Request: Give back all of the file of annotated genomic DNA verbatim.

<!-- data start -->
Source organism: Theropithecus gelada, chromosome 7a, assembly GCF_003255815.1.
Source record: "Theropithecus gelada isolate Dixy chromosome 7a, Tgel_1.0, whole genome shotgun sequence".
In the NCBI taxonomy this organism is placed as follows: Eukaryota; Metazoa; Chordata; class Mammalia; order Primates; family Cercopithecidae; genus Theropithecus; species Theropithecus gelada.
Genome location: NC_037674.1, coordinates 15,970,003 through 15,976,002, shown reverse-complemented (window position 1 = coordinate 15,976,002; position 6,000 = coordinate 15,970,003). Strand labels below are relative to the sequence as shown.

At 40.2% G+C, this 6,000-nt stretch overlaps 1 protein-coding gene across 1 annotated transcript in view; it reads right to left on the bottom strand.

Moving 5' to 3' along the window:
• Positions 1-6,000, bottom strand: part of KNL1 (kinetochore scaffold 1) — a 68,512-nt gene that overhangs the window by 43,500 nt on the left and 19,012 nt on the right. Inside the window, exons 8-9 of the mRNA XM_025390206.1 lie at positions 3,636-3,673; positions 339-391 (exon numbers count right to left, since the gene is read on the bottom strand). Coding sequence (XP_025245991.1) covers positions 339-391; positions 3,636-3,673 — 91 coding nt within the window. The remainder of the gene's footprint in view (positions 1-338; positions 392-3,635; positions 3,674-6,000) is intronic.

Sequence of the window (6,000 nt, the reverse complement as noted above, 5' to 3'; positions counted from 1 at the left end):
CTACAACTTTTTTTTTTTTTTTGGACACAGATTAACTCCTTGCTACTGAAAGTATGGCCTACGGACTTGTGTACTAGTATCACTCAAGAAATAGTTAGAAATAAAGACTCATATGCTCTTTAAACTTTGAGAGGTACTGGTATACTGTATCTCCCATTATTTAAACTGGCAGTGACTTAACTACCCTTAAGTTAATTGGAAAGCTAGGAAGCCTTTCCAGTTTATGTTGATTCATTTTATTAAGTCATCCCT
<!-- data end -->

Source organism: Theropithecus gelada, chromosome 7a, assembly GCF_003255815.1.
Source record: "Theropithecus gelada isolate Dixy chromosome 7a, Tgel_1.0, whole genome shotgun sequence".
In the NCBI taxonomy this organism is placed as follows: Eukaryota; Metazoa; Chordata; class Mammalia; order Primates; family Cercopithecidae; genus Theropithecus; species Theropithecus gelada.
Genome location: NC_037674.1, coordinates 15,970,003 through 15,976,002, shown reverse-complemented (window position 1 = coordinate 15,976,002; position 6,000 = coordinate 15,970,003). Strand labels below are relative to the sequence as shown.

At 40.2% G+C, this 6,000-nt stretch overlaps 1 protein-coding gene across 1 annotated transcript in view; it reads right to left on the bottom strand.

Moving 5' to 3' along the window:
• Positions 1-6,000, bottom strand: part of KNL1 (kinetochore scaffold 1) — a 68,512-nt gene that overhangs the window by 43,500 nt on the left and 19,012 nt on the right. Inside the window, exons 8-9 of the mRNA XM_025390206.1 lie at positions 3,636-3,673; positions 339-391 (exon numbers count right to left, since the gene is read on the bottom strand). Coding sequence (XP_025245991.1) covers positions 339-391; positions 3,636-3,673 — 91 coding nt within the window. The remainder of the gene's footprint in view (positions 1-338; positions 392-3,635; positions 3,674-6,000) is intronic.

Sequence of the window (6,000 nt, the reverse complement as noted above, 5' to 3'; positions counted from 1 at the left end):
CTACAACTTTTTTTTTTTTTTTGGACACAGATTAACTCCTTGCTACTGAAAGTATGGCCTACGGACTTGTGTACTAGTATCACTCAAGAAATAGTTAGAAATAAAGACTCATATGCTCTTTAAACTTTGAGAGGTACTGGTATACTGTATCTCCCATTATTTAAACTGGCAGTGACTTAACTACCCTTAAGTTAATTGGAAAGCTAGGAAGCCTTTCCAGTTTATGTTGATTCATTTTATTAAGTCATCCCT